|I have a dream that one day this nation will rise up, live out the true meaning of its creed: we hold these truths to be self-evident, that all men are created equal. - Rev. Martin Luther King 1929-1968|
No. 71, 12 April 1991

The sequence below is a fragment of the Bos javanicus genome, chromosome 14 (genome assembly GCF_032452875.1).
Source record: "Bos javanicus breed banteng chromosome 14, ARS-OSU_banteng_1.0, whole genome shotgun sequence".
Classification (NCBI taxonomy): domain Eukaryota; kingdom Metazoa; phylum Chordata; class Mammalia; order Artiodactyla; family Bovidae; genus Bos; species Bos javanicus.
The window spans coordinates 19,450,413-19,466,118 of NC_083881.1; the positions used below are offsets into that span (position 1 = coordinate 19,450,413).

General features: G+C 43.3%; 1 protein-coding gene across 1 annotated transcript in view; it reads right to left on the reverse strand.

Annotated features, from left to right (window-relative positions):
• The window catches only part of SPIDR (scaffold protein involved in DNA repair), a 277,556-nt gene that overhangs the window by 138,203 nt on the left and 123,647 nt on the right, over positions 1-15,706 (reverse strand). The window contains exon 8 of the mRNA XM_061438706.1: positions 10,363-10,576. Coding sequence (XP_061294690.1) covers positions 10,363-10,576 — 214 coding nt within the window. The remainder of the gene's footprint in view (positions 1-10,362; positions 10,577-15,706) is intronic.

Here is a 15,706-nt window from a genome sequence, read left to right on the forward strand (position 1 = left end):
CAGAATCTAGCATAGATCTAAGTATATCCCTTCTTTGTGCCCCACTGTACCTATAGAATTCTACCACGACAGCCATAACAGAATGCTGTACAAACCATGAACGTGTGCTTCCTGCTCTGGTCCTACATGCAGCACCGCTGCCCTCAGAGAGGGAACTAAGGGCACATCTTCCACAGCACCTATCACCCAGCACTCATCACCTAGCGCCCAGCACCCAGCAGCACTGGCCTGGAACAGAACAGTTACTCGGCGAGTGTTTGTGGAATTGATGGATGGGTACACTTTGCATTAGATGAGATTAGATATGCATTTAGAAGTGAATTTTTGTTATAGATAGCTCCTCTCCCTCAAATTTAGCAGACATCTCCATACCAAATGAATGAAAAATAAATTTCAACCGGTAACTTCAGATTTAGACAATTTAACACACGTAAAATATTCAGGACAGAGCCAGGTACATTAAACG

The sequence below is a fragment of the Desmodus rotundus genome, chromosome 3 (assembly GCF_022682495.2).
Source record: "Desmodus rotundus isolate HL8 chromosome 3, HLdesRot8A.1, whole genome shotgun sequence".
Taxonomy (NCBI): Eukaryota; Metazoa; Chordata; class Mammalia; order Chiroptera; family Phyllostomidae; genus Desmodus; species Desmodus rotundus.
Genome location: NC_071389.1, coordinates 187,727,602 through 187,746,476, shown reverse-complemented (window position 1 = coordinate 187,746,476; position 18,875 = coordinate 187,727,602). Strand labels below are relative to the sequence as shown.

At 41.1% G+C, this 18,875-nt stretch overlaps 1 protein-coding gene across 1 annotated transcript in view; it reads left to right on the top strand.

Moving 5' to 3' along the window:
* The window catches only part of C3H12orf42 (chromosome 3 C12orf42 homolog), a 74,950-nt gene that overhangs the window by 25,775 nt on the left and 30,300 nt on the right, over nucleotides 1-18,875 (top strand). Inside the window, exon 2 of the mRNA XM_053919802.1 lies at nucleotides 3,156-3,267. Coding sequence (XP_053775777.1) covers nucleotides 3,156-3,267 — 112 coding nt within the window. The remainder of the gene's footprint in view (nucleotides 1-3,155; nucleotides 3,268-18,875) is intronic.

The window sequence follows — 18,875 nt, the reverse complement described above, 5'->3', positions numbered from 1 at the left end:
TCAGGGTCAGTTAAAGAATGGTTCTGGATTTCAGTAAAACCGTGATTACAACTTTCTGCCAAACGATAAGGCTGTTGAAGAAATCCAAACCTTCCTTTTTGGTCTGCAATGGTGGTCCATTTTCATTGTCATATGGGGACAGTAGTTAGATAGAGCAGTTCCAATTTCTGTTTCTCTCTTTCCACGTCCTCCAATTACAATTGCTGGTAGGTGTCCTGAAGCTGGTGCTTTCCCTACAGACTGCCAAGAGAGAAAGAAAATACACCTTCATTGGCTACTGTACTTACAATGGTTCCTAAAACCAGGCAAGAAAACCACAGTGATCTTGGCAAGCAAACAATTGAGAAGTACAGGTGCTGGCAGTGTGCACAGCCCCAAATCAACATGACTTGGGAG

BALTIC STATES LATVIAN-USSR TALKS: NEXT MEETING IN MAY. On April 11, Latvian and Soviet representatives met for 5 hours in Moscow for talks that Latvia's Deputy Prime Minister Ilmars Bisers called "the beginning of official negotiations" on Latvian independence, reported TASS and Radio Riga that day. Deputy Chairman of the Latvian Supreme Council Andrejs Krastins was less optimistic, describing the meeting as "consultations." According to Bisers, the two sides pinpointed about 20 topics of discussion, including Latvia's independence declaration. Expert groups are to deal with the issues before they are discussed at twice-monthly meetings. The next meeting will be held in Riga in May. (Dzintra Bungs) GORBACHEV TO MEET LANDSBERGIS? Lithuanian Supreme Council Chairman Vytautas Landsbergis spoke with Gorbachev on April 11 about his objections to the arrest of Lithuanian citizens by Soviet authorities and the continued Soviet occupation of buildings in Vilnius. Landsbergis offered to meet with Gorbachev to explain the situation in Lithuania. Gorbachev apparently indicated that a meeting might take place sometime after his visit to Japan (April 16-19). (Dzintra Bungs) NORDIC AND DUTCH DELEGATIONS VISIT. According to Radio Riga of April 11, a seven-member delegation of the Nordic Council visited Estonia, Latvia, and Lithuania to discuss cultural and educational cooperation. Concurrently an official Dutch parliamentary delegation also visited the Baltic Supreme Councils. Latvian Supreme Council Chairman Anatolijs Gorbunovs described the Dutch visit as a step toward de facto recognition of Latvia as an independent state. (Dzintra Bungs ALL-UNION TOPICS CPSU OFFICIALLY REGISTERED. On April 11, the CPSU was officially registered as a political party by the USSR Ministry of Justice. Registration took place at a ceremony attended by deputy general secretary Vladimir Ivashko, and the event was shown on "Vremya." The CPSU thereby became the first political party to be registered in the USSR under the law on public associations that came into effect on January 1. "Vremya" said the second party registered that day was the Liberal Democratic Party -- a fringe organization believed to have close links with the KGB. The Soviet government earlier refused registration to several newly created all-union political parties on the grounds they had not submitted all the documents necessary. In the meantime, the RSFSR government has already registered several non-Communist parties active in the Russian Republic. (Vera Tolz) IVASHKO, GIDASPOV ON FORTHCOMING CC CPSU PLENUM. Deputy General Secretary Vladimir Ivashko have rejected rumors that Mikhail Gorbachev may step down as Party boss. TASS on April 11 quoted him as saying that a plenum of the Central Committee is scheduled for the end of April or beginning of May. It will discuss the current political situation in the country and the work of Communists in local soviets. On the same day, TASS reported that the conservative Leningrad Party leader, Boris Gidaspov, has denounced perestroika for its "anti-socialist" course. Gidaspov called on the Gorbachev leadership to give an account of their proposed anti-crisis program. (Alexander Rahr) PAVLOV ON RECESSION. Addressing a plenary meeting of the USSR Trade Union Confederation on April 10, Prime Minister Pavlov put the decline in national income during the first quarter of 1991 at 10 percent, TASS reported April 11. The report did not specify whether he was referring to national income (produced) or national income (utilized). In the introduction to the USSR Cabinet of Ministers' Draft Action Program, published--but subsequently withdrawn--by TASS on April 9, the decline in national income (produced) during the first quarter was put at 12 percent. It is, of course, very difficult promptly to evaluate the performance of such an indicator as the national income when the economy is disintegrating. (Keith Bush) EVALUATION OF ANTI-CRISIS PROGRAM. The chairman of the USSR Supreme Soviet Planning and Budget Commission, Viktor Kucherenko, told TASS April 11 what he thought of the draft action program of April 9. He deemed it far more realistic and "vital" than the "500-days" program since, he explained, some 15-20 years will be needed to denationalize the economy without ruining the country, rather than the "three months" envisaged by the Shatalin/Yavlinsky plan. (To be fair to Shatalin and Yavlinsky, their plan projected an initial stabilization period of 100 days). Kucherenko was on firmer ground when he cited, as a weakness in the "anti-crisis" draft of the Soviet government, the absence of any mechanism to implement its provisions. (Keith Bush) MODEST DEBUT FOR FOREIGN-EXCHANGE MARKET. Starting this month, the USSR Gosbank has taken a small first step towards the convertibility of the ruble. The foreign exchange rate of the ruble (for foreign tourists and--within strict limits--for Soviet tourists) is to be set at twice-weekly auctions (Izvestia, April 2). At the first such auction on April 9, only $50,000 changed hands, The Times of London reported April 10. The rate determined was 32.35 rubles to the dollar but, because turnover was so weak, this new rate will not be used for individual transactions. No auction, it seems, was held on April 11, and the next attempt will be made on April 16. (Keith Bush) AKHROMEEV ON GULF WAR. Marshal Sergei Akhromeev said in a letter published in the April 11 Wall Street Journal that Soviet briefings had improved the allies' readiness for the Gulf War and contributed to their victory. Akhromeev, a former General Staff Chief and currently advisor to the Soviet President, said Moscow warned the US that Iraq's ground forces would be a formidable opponent. He said that for this and other reasons the allies had acted "expediently" in conducting a long airwar against Iraq before launching the ground attack. He added that the Gulf War did not represent a defeat for Soviet weaponry and military science. (Stephen Foye) ON ARMY'S LOYALTY TO GORBACHEV, NATO. In a video link-up with a defense symposium in Paris, Marshal Akhromeev asserted that Soviet military leaders were entirely loyal to Soviet President Gorbachev and would in no way consider overthrowing the government, Reuter reported April 11. Akhromeev said that the Soviet Union's six marshals all "walk hand-in-hand" with Gorbachev, and that the entire military leadership is "devoted to the democratic process... [and] prepared to defend [it]." Arguing that the USSR no longer constitutes a threat to Europe, Akhromeev asked why NATO still maintains its military arm. (Stephen Foye) DEPUTY DEFENSE MINISTER ON CONVERSION. Army General Vladimir Arkhipov, commander of Soviet Rear Services, told TASS on April 11 that defense conversion was justified, but that defense industries should concentrate on producing electronics, medical equipment, and machinery. He argued that it was "shortsighted and dangerous" to think of defense conversion as the only, or primary, means of liquidating the Soviet budget deficit and addressing social problems. He said that the defense industries should be at the center of strengthening "reasonable sufficiency" by providing for the technical re-equipping of Soviet military forces. (Stephen Foye) GORBACHEV'S TRIP SCHEDULE. Gorbachev will start off for his Japan trip on Sunday, April 14, with the first stop in Khabarovsk. He will speak "without fail" to labor collectives there upon arrival on April 15, TASS reported. Late that evening Gorbachev will leave for Japan. (Suzanne Crow) GORBACHEV'S KOREA STOP. According to a Reuter report of April 11, the USSR's last-minute decision to have Gorbachev stop in South Korea is proving tricky. North Korea is miffed because this first-ever Soviet head of state visit to either Korea is taking place in the south. Attempting to down-play the visit, Gorbachev plans to avoid the capital city and to meet his Korean counterpart on a resort island instead. This move, however, has annoyed South Korean opposition leaders who say it is a humiliation for South Korea not to be accorded a full-level visit in the capital city. The Korea stop is significant for the USSR. Depending on how negotiations go in Japan, the USSR might use the visit to snub Tokyo. (Suzanne Crow) SINO-SOVIET DRAFT BORDER AGREEMENT. The Sino-Soviet working group on determining the border between the two countries met from March 28 to April 8. TASS reported April 10 the talks were completed in a "business-like and constructive manner." No details of a border settlement were reported. (Suzanne Crow) "VREMYA" ATTACKS DEMOCRATS, RADIO LIBERTY. Speaking on "Vremya" April 11, Russian nationalist writer Stanislav Rybas accused a number of democratic movements ("Democratic Russia," "Rukh," "Sajudis") of wrecking the USSR. The writer also attacked Radio Liberty, calling it a relic of the Cold War. Rybas singled out one of the leaders of "Democratic Russia," Arkadii Murashev. Interviewed by Radio Liberty's Russian Service earlier in the week, Murashev had suggested, tongue in cheek, that "if the US Congress stopped funding Radio Liberty, perhaps the RSFSR government ought to take it over." Rybas commented sarcastically that "maybe the Russian government would also like to take over the financing of the CIA." (Vera Tolz) SOVIET TV DOCUMENTARY ON RADIO LIBERTY. Murashev's comment was made in connection with a 40-minute documentary shown on Central Soviet Television on April 7. Aired during prime-time Sunday evening, immediately following the "Vremya" newscast, the film, called "Alien Voices," attacked Radio Liberty and called on the US government to close the station. The film was identified on the screen as having been produced by the Public Relations Department of the KGB and was composed by Oleg Tumanov. Tumanov, a former acting chief editor of Radio Liberty who returned to the USSR in 1986, was identified during the program as a career Soviet intelligence agent. (Elizabeth Teague) IN THE REPUBLICS BELORUSSIAN GOVERNMENT AGREES TO TALK WITH STRIKERS. A second day of strikes and protests took place April 11 in Minsk, under the eye of Interior Ministry vehicles. Reversing their position of the previous day, the Belorussian authorities agreed on the afternoon of April 11 to begin negotiations on the workers' economic and political demands. The strike action was immediately called off, but spokesmen have told Western news agencies that they will resume the republic-wide work stoppages if the talks prove unsatisfactory or if workers are punished. (Kathy Mihalisko) WORKERS TO PRESS FOR JULY MULTIPARTY ELECTIONS. Negotiations between strike committee representatives and Belorussian officials are set to begin today (April 12). It appears that the strikers' demand for Gorbachev's resignation will not be on the table, but spokesmen for the workers say they will press for the end of Communist Party control of Belorussia and the holding of new multiparty elections to the republican Supreme Soviet in July. Minsk Strike Committee leader Georgy Mukhin was quoted April 12 in Cox newspapers as saying "If we don't overturn the present system, there will be no economic freedom." (Kathy Mihalisko) KIEV TRADE UNIONS PLAN ACTION. Trade unions in the Ukrainian capital have announced a week of "trade union activities" to protest government plans for resolving the economic crisis, Radio Kiev reported on April 11. The action is intended to consolidate the trade unions' efforts in defense of the city's residents and to formulate demands to Gorbachev and the governments of the Soviet Union and Ukraine concerning immediate steps to protect workers. (Roman Solchanyk) COAL MINERS CONTINUE STRIKE IN UKRAINE. The number of striking coal mining enterprises in the Donbass and in Western Ukraine has reached 67, accounting for about 20 percent of all mines in the republic, Radio Kiev reported on April 11. According to a Radio Moscow broadcast of the same day, however, official statistics from Kiev say that 43 mines in Ukraine have stopped working. (Roman Solchanyk) STRIKES IN GEORGIA. The threatened republic-wide strike took effect in Georgia on April 11; traffic on the main railway line to the RSFSR came to a halt, 10,000 workers at the Kutaisi Automobile Works downed tools, and a metallurgical plant and wine factory in Tbilisi also stopped work, Reuters reported April 11. TASS quotes Georgian Supreme Soviet chairman Zviad Gamsakhurdia as affirming that the strikes will continue until Soviet troops are withdrawn from South Ossetia. (Liz Fuller) ARMENIA MAY BE FIRST VICTIM OF GEORGIAN STRIKES. As Georgia accounts for less than 2 per cent of Soviet GNP, the strike there is unlikely to affect the Soviet economy as a whole, but the halting of rail traffic will compound supply problems to Armenia, particularly as Azerbaijan was reported by Radio Erevan on April 9 to have resumed its rail blockade of Armenia. This will increase the political pressures on Armenian Supreme Soviet chairman Levon Ter-Petrossyan, who supports Georgian independence to the point of having advised the Armenian population of Georgia to vote "yes" in the March 31 referendum on restoring Georgian sovereignty. (Liz Fuller) GEORGIA WANTS NEGOTIATIONS WITH CENTER. TASS reported April 11 that the Presidium of the Georgian Supreme Soviet has proposed creating working groups and holding consultations between representatives of Georgia and Moscow to pave the way for immediate negotiations with Gorbachev "on a number of vitally important questions." (Liz Fuller) GEORGIAN ATHLETES SEVER TIES. On April 11 Reuters cited TASS as reporting that Georgia had withdrawn its athletes from all Soviet sports teams and competitions on the grounds that, as citizens of an independent state, "they do no have the right to compete under other states' flags and anthems." (Liz Fuller) ROMANIANS IN BUKOVINA FOUND MEMORIAL SOCIETY. The "Golgotha" Association of Victims of Stalinist and Neo-Stalinist Repression has been established by Romanians in North Bukovina, Rompres reported April 10 from the oblast's capital Chernovtsy. Electing a steering committee of clergymen and cultural figures, the constitutive conference resolved to compile a complete record of Romanian victims of repression in North Bukovina and to demand reparations from the USSR government. It also resolved to resist "Russification" in North Bukovina. (Vladimir Socor) FURTHER TO MOLDAVIA'S TAX ON IMMIGRANTS. The Moldavian government has instituted an annual immigration quota and will levy a tax of 25,000 rubles from enterprises and organizations of all-Union subordination for each employee they bring into Moldavia from other Soviet republics over and above the quota (see yesterday's Daily Report). The measure appears intended to offset the effects of a regulation used for years by the communist-controlled soviets of the republic's russified cities to stem the influx of Moldavian villagers into those cities. Under that regulation, the employer had to pay a tax of 14,000 rubles to the city soviet for each new employee brought in from outside the town; but the regulation did not apply to "specialists" brought in from outside the republic. (Vladimir Socor) ROUND TABLE OF POLITICAL PARTIES ON "RADIO ROSSIYA." On April 11, "Radio Rossiya" organized a round table of several political parties of the RSFSR -- the NTS (People's Labor Union), the so-called Anti-Facist Center of the Democratic Russia Movement, the Russian Christian Democratic Movement, the Kadets (Constitutional Democrats), and the Party of Free Labor. The participants in the round-table spoke about their parties' aims, since they are not well known to the public. They gave phone numbers of their bureaus, inviting anyone interested in the parties' activities to ask for information. (Vera Tolz) TADZHIK KGB WORRIED ABOUT FOREIGN MOSLEM PENETRATION. Tadzhik KGB chairman Vladimir Petkel says foreign intelligence services, Pakistan's in particular, have stepped up efforts to infiltrate the republic. TASS quoted Petkel April 11 as saying he is concerned about continuing attempts by Muslim fundamentalists and Afghan resistance elements to establish contacts with Tadzhik groups. He alleged the purpose of those contacts is to overthrow the Soviet system and set up an Islamic state in Tadzhikistan. (CMD/NCA)